Story and pictures by David McCue
Best regards to fellow Southeastern skiers, Fall is here, and the game will soon be afoot. There is finally a chill in the air and I’m certain Winter is in the wings and waiting for center stage. A good leaf season? Honestly, I couldn’t say. Woolly worm death match outcome? Always a struggle to predict. Autumn appears to be our new hurricane season, but that should soon relent and if you ski or snowboard and can still find the remains of your garage, now is the time to check your quiver.
Definitions are in order:
Noun: an assortment of skis intended to facilitate the slaying of any type of snow on all types of terrain
Usage: “my quiver is looking good, but I still need a mid-fat in case things get manky on my March trip to Greenland”
Verb 1: the process of acquiring more skis than you will ever need on any type of terrain
Verb 2: the active expectation of the season to come
Usage: “ I see you quiver with anticipation”
This might be optimistic, but we are a month away from putting planks to powder and now is the time for inventory and acquisition, or perhaps divestiture. Is it time for you to finally retire those beloved Olin Mark V’s? At the other end of the spectrum, perhaps the Mack Megatrencher 115 was a little over sized for the three days spent in Utah and three months in Southern Appalachia.
All this brings me to the details of equipment. The annual gear guides have hit the stands, mailboxes and ether. POWDER hit mine in August when it was still so hot I could barely blink, SKI was not far behind. The timing always seems a little cruel unless you have an end of summer trip planned to New Zealand or Chile. The gear guides are always fun if only to see how high hyperbole can soar. Actual improvements in equipment can barely keep up with the annual breathless hype.
Now that the industry assessments are out, and the new season’s skis are available, I thought I would review my experience last spring at the annual Outdoor Research/Snowsports Industry America trade show in Denver and more importantly the two day all you can try ski buffet held afterwards at Copper Mountain. The Denver part is always a little surreal, an overwhelming array of goods from hundreds of manufacturers. Wandering between the booths odd things stand out, like this … tent?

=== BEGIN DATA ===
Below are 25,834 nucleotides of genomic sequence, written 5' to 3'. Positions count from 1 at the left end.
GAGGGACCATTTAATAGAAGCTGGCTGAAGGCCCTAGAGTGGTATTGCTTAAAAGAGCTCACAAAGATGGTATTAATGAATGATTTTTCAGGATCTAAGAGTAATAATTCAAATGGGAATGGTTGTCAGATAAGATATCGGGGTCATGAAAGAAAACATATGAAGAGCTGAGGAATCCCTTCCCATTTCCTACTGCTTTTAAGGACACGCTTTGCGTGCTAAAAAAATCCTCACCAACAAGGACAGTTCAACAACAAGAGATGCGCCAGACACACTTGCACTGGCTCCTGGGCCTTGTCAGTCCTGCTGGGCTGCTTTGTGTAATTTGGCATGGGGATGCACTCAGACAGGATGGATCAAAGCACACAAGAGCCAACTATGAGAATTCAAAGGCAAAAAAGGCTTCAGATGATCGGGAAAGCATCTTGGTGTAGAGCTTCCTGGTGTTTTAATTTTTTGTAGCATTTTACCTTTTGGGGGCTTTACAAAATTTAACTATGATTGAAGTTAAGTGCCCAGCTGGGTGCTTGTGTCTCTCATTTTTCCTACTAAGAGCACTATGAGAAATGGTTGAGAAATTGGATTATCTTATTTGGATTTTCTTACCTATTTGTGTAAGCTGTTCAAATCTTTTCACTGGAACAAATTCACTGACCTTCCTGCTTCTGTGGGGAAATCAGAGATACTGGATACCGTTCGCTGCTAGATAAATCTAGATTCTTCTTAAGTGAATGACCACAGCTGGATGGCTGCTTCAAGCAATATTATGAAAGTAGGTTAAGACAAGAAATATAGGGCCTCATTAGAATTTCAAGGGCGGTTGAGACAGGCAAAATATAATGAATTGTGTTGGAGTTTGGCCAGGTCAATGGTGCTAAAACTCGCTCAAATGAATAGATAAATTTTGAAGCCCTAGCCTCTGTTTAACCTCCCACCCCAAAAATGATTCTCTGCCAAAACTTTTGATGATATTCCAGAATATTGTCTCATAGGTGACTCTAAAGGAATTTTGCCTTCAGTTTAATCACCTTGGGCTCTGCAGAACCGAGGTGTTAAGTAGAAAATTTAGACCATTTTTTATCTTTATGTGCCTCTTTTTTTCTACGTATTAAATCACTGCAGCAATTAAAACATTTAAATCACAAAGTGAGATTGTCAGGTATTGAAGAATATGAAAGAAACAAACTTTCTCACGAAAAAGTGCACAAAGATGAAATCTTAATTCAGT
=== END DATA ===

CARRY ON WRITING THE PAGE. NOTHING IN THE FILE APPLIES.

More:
I’m not certain but am pretty sure that this is a back-country emergency retail pop up that can fit into a beer can and be deployed at a moment’s notice in the wild; don’t go into the Summit county back-country without it.
Walking through the gleaming rows, skis’ graphics are the first thing that stand out and manufacturers spend a lot of time on those covers. Whether it is to grab our attention, to brand their products, or just to provide a job for friends and family; there are clear cases of change for its own sake. For example, I was looking at a ski with a transparent top sheet to show their carbon grid which was laid out diagonally on the wooden core, a radical change I noticed from last year’s version which was, prepare yourselves …. perpendicular. I asked the rep if that improved strength or performance in any significant way; he assured me it made no difference at all.
But not all visual changes were so subtle. Armada for one has returned to an old school (by that I mean five or six years ago) cartoon-on-bad-acid look. I asked about this color scheme and they proudly told me that the designer was actually colorblind, which is at least as interesting as being diagonal.
Cosmetics aside, the gear is always evolving; and while the marketing may be vacuous, the people who design the equipment clearly are not. For mere mortals, and not the Angel’s and Candide’s of the world, our ability to ski most conditions with something resembling efficiency and grace is largely because our ability has received an automatic boost by how awesome almost all equipment has become. There haven’t been landmark changes in design recently, but materials and versatility continue to improve. It must be tough on the marketing branch who if honest would be forced into slogans like these: Stalwart Snowsports, every year we get incrementally better, or Whiplash Skis, our Graphics will make your Eyes Hurt!
If you recall, we had a spectacular January for ski conditions in the Southeast and were blissfully ignorant of the complete meltdown February had in store. On the other hand, when I arrived in Colorado at the end of January, conditions were at very low tide. Powder was hard to find and trying to test as many skis as possible kept my off-trail exploring to a minimum. This may have been a good thing to keep my recommendations focused on the kind of conditions we’d expect on a good weekend here in the Southeast where deep powder is usually scarce.